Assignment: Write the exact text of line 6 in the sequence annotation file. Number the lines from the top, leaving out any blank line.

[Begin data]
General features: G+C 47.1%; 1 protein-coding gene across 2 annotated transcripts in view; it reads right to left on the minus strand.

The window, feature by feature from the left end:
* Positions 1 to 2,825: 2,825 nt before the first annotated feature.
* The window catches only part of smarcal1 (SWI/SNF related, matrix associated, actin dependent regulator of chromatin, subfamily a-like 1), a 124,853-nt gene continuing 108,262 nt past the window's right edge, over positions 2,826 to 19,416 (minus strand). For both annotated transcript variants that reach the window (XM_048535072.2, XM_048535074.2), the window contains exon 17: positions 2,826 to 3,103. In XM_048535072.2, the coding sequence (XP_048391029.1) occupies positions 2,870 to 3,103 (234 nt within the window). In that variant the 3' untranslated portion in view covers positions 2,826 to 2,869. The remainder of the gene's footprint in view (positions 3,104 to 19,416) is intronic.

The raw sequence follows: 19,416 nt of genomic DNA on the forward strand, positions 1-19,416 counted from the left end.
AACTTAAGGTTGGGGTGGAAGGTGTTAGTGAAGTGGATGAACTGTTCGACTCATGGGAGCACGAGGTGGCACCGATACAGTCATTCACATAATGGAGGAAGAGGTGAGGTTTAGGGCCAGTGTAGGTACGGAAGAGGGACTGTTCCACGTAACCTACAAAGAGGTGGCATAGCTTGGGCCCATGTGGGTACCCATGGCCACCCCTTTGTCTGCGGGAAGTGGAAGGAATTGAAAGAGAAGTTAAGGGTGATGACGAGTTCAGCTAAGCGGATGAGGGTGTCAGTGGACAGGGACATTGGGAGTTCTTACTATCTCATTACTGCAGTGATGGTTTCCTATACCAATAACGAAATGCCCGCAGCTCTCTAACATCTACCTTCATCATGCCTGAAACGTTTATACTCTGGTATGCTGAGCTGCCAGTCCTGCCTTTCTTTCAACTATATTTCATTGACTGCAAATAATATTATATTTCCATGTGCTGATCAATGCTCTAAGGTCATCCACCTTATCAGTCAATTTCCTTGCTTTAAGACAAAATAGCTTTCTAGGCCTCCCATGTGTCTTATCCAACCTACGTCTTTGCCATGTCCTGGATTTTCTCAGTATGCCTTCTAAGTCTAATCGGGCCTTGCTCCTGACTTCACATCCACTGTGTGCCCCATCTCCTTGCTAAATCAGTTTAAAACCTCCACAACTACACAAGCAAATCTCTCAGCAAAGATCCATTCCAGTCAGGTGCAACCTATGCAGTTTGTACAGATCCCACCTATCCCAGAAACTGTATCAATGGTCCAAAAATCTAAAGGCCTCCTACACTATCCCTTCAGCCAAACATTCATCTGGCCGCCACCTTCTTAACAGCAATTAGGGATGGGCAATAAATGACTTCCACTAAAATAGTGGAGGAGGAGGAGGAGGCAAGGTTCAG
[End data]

AACTTAAGGTTGGGGTGGAAGGTGTTAGTGAAGTGGATGAACTGTTCGACTCATGGGAGCACGAGGTGGCACCGATACAGTCATTCACATAATGGAGGAAGAGGTGAGGTTTAGGGCCAGTGTAGGTACGGAAGAGGGACTGTTCCACGTAACCTACAAAGAGGTGGCATAGCTTGGGCCCATGTGGGTACCCATGGCCACCCCTTTGTCTGCGGGAAGTGGAAGGAATTGAAAGAGAAGTTAAGGGTGATGACGAGTTCAGCTAAGCGGATGAGGGTGTCAGTGGACAGGGACATTGGGAGTTCTTACTATCTCATTACTGCAGTGATGGTTTCCTATACCAATAACGAAATGCCCGCAGCTCTCTAACATCTACCTTCATCATGCCTGAAACGTTTATACTCTGGTATGCTGAGCTGCCAGTCCTGCCTTTCTTTCAACTATATTTCATTGACTGCAAATAATATTATATTTCCATGTGCTGATCAATGCTCTAAGGTCATCCACCTTATCAGTCAATTTCCTTGCTTTAAGACAAAATAGCTTTCTAGGCCTCCCATGTGTCTTATCCAACCTACGTCTTTGCCATGTCCTGGATTTTCTCAGTATGCCTTCTAAGTCTAATCGGGCCTTGCTCCTGACTTCACATCCACTGTGTGCCCCATCTCCTTGCTAAATCAGTTTAAAACCTCCACAACTACACAAGCAAATCTCTCAGCAAAGATCCATTCCAGTCAGGTGCAACCTATGCAGTTTGTACAGATCCCACCTATCCCAGAAACTGTATCAATGGTCCAAAAATCTAAAGGCCTCCTACACTATCCCTTCAGCCAAACATTCATCTGGCCGCCACCTTCTTAACAGCAATTAGGGATGGGCAATAAATGACTTCCACTAAAATAGTGGAGGAGGAGGAGGAGGCAAGGTTCAG